Agile software testing needs a rethink

JonathanKohlJonathan Kohl talks at length about the good and bad of the XP and Agile notions of software testing. Jonathan is a well known writer on software testing issues and has worked extensively as a tester on conventional software projects as well as scrum and extreme programming (XP) teams. He also shares his views on Ruby and the Ruby based Watir testing tool. Here are some key excerpts from the interview.

“XP notions of “100% test automation”, “no tester role”, etc. didn’t
always hold up when skilled software testing was applied on those projects”

Agile methods have some great things going on with regards to testing, but we’ve been set back by a lot of bad testing folklore that was rehashed under the “Agile Testing” banner in early writings. Sometimes ridiculous claims that software testers have heard for years were once again trotted out as “wisdom”, such as “manual tests are harmful”, or “every test must be automated”, or “testers are the Quality gatekeepers on a project”.

Recently, I’ve worked with more and more developers who were misled by the “Agile-Testing” folklore that automated unit testing encompasses software testing.

He also gives a nice quote about Ruby “I like to use Ruby because it works the way I think about programming in a scripting language. ”

You can read the full interview here: Agile teams miss out by having a narrow focus on testing

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  • samulchrist@gmail.com

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  • Guest

    ‘If Agile had to be successful, we would have seen widespread adoption by now. the fact that even after many years, very few and that too primarily small teams use agile, shows that the resistence from the software dev community is too big for Agile hype to overcome.’

    There are lots of possible explanations for that resistance. Some of it is healthy, some not terribly so. A lot of it throws the baby of pragmatic ideas out with the bathwater of Agile dogma.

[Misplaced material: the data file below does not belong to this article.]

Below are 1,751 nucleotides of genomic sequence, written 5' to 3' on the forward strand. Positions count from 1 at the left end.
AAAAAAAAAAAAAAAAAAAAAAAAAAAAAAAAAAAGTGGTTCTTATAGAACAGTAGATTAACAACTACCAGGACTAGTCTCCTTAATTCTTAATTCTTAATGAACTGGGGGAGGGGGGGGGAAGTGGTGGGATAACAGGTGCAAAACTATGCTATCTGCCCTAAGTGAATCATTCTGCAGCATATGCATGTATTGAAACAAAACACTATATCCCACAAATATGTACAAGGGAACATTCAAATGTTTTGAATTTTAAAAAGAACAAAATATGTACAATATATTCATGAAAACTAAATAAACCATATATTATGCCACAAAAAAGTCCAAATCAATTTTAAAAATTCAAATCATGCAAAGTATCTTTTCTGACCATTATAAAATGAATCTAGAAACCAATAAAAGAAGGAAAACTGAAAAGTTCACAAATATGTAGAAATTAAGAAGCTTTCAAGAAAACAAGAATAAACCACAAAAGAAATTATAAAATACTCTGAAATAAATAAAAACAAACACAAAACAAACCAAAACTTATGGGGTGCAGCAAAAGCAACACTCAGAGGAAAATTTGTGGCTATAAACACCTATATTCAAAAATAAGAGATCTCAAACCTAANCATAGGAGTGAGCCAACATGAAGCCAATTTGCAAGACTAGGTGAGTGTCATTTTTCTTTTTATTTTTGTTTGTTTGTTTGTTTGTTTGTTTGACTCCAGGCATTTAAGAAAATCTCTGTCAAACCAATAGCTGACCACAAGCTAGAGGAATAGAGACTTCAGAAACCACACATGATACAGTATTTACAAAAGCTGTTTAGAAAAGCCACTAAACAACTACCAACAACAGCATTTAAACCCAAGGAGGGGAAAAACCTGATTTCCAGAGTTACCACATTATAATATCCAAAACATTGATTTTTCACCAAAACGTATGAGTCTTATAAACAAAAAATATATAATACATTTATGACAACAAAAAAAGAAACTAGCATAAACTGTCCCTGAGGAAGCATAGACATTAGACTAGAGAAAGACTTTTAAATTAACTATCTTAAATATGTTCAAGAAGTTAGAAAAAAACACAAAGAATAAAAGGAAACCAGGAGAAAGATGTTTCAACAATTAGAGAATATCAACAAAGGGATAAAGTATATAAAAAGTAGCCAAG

In my experience, Agile does indeed seem better suited to some contexts than others; nothing surprising about that. The trouble is this: absolutist statements–either in support of Agile, or against it, from inside or outside–tend to [I]ignore[/I] context, or [I]deny[/I] it. Most dogma ignores people and focuses on practice as the cause of or solution for all of our problems. It’s odd that dogmatic statements like the ones Jonathan cites–“manual tests are harmful”, or “every test must be automated”, or “testers are the Quality gatekeepers on a project”–come from a community that supposedly values people and interactions over processes and tools.

    Jonathan’s interview is a refreshing antidote to that stuff; there’s little cant, lots of personal experience, and lots of context to support what he says.

  • Guest

    Where is the article. I can only see ads by goooooooooooooooooogle

  • Guest

    Jonathan’s thoughts are a quality counter punch to the tons of Agile talk that tells us to get rid of QA and testers.

    If Agile had to be successful, we would have seen widespread adoption by now. the fact that even after many years, very few and that too primarily small teams use agile, shows that the resistence from the software dev community is too big for Agile hype to overcome.

    A clear division of work suits best for mankind. developers doing everything won’t sustain.